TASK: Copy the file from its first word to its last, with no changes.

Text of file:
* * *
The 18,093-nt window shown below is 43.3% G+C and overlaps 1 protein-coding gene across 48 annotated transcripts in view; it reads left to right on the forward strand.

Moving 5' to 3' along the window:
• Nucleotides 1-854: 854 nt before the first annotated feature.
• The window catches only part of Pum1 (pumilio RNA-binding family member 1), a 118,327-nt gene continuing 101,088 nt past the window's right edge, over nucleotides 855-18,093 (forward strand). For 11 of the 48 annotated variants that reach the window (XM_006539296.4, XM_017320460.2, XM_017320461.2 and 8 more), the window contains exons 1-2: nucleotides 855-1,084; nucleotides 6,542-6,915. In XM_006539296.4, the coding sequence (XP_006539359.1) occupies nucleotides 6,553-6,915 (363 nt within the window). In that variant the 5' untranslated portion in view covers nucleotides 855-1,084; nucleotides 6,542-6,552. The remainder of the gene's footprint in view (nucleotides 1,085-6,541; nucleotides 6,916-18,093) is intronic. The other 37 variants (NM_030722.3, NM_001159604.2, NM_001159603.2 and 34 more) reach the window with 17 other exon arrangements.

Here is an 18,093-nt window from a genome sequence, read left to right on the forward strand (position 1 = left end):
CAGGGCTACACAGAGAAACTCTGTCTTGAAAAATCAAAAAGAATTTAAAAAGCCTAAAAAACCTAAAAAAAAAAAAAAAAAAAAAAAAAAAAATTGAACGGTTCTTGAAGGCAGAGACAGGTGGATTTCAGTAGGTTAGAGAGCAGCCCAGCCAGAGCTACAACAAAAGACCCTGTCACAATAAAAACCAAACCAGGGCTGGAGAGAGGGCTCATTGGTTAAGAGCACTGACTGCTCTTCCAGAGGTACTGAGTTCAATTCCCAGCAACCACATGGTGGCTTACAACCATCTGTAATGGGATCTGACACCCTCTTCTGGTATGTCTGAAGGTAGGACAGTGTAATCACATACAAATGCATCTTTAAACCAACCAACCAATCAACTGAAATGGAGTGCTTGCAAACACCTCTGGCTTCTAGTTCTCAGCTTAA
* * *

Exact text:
The 18,093-nt window shown below is 43.3% G+C and overlaps 1 protein-coding gene across 48 annotated transcripts in view; it reads left to right on the forward strand.

Moving 5' to 3' along the window:
• Nucleotides 1-854: 854 nt before the first annotated feature.
• The window catches only part of Pum1 (pumilio RNA-binding family member 1), a 118,327-nt gene continuing 101,088 nt past the window's right edge, over nucleotides 855-18,093 (forward strand). For 11 of the 48 annotated variants that reach the window (XM_006539296.4, XM_017320460.2, XM_017320461.2 and 8 more), the window contains exons 1-2: nucleotides 855-1,084; nucleotides 6,542-6,915. In XM_006539296.4, the coding sequence (XP_006539359.1) occupies nucleotides 6,553-6,915 (363 nt within the window). In that variant the 5' untranslated portion in view covers nucleotides 855-1,084; nucleotides 6,542-6,552. The remainder of the gene's footprint in view (nucleotides 1,085-6,541; nucleotides 6,916-18,093) is intronic. The other 37 variants (NM_030722.3, NM_001159604.2, NM_001159603.2 and 34 more) reach the window with 17 other exon arrangements.

Here is an 18,093-nt window from a genome sequence, read left to right on the forward strand (position 1 = left end):
CAGGGCTACACAGAGAAACTCTGTCTTGAAAAATCAAAAAGAATTTAAAAAGCCTAAAAAACCTAAAAAAAAAAAAAAAAAAAAAAAAAAAAATTGAACGGTTCTTGAAGGCAGAGACAGGTGGATTTCAGTAGGTTAGAGAGCAGCCCAGCCAGAGCTACAACAAAAGACCCTGTCACAATAAAAACCAAACCAGGGCTGGAGAGAGGGCTCATTGGTTAAGAGCACTGACTGCTCTTCCAGAGGTACTGAGTTCAATTCCCAGCAACCACATGGTGGCTTACAACCATCTGTAATGGGATCTGACACCCTCTTCTGGTATGTCTGAAGGTAGGACAGTGTAATCACATACAAATGCATCTTTAAACCAACCAACCAATCAACTGAAATGGAGTGCTTGCAAACACCTCTGGCTTCTAGTTCTCAGCTTAA